As a result of the experiment, it was revealed that users who encounter positive content are more likely to post positive content than those who encounter negative content. Users who have been exposed to negative content tend to post negatively. The study, which revealed that social media can be effective in people’s moods, sparked a huge controversy because it manipulated people’s news channels.
6. Study the Beast
An experiment conducted in the United States in 1939 caused trauma for life for the children who participated in the experiment! Scientists named Wendall Johnson and Mary Tudor wanted to get some data on the processes and outcomes of “positive reinforcement.” Theodore in particular believed that stuttering could be cured through positive reinforcement. Of course, the opposite is also possible! To prove Theodore’s claim, scientists carried out the experiment known as the “Monster Study”…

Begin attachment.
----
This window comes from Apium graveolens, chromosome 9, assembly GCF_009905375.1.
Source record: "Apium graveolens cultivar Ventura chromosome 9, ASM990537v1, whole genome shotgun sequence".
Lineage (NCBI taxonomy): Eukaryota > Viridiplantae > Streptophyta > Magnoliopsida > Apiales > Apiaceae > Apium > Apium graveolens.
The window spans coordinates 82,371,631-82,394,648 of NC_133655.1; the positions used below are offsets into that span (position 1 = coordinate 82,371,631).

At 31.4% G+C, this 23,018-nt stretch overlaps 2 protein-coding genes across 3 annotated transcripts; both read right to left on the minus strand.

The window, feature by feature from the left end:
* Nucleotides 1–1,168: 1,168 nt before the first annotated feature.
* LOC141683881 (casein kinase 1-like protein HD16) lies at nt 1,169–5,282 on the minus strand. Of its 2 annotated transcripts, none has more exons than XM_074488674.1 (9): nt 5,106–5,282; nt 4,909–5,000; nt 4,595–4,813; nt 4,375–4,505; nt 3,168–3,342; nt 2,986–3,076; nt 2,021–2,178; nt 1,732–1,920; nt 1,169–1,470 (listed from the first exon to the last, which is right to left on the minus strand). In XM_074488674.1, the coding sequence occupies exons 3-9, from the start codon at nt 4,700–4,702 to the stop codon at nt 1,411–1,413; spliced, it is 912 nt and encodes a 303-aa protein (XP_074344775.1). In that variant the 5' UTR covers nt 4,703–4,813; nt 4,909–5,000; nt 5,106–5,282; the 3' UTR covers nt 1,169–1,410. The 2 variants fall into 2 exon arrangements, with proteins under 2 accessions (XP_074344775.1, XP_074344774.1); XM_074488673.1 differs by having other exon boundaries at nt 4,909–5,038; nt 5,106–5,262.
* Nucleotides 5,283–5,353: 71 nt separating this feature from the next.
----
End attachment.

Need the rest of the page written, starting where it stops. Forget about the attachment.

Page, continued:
22 orphans, ages 6 to 9, who had had no speech problems in the past, were selected for the monster study. The children were divided into two groups. Children in the first group were given feedback that they spoke perfectly and fluently, no matter how they spoke. However, those in the second group were not as lucky as their friends in the first group. No matter how they spoke, they would get negative feedback or even be punished!
In fact, the monster’s experience has made the lives of the second group children a nightmare. So much so that one of the children participating in the experiment found the solution to escape from the orphanage where the experiment was conducted! It is not difficult to conclude that the monster experiment is one of the most controversial and even brutal in history, considering that it disturbs the psyche of children who are not even 10 years old.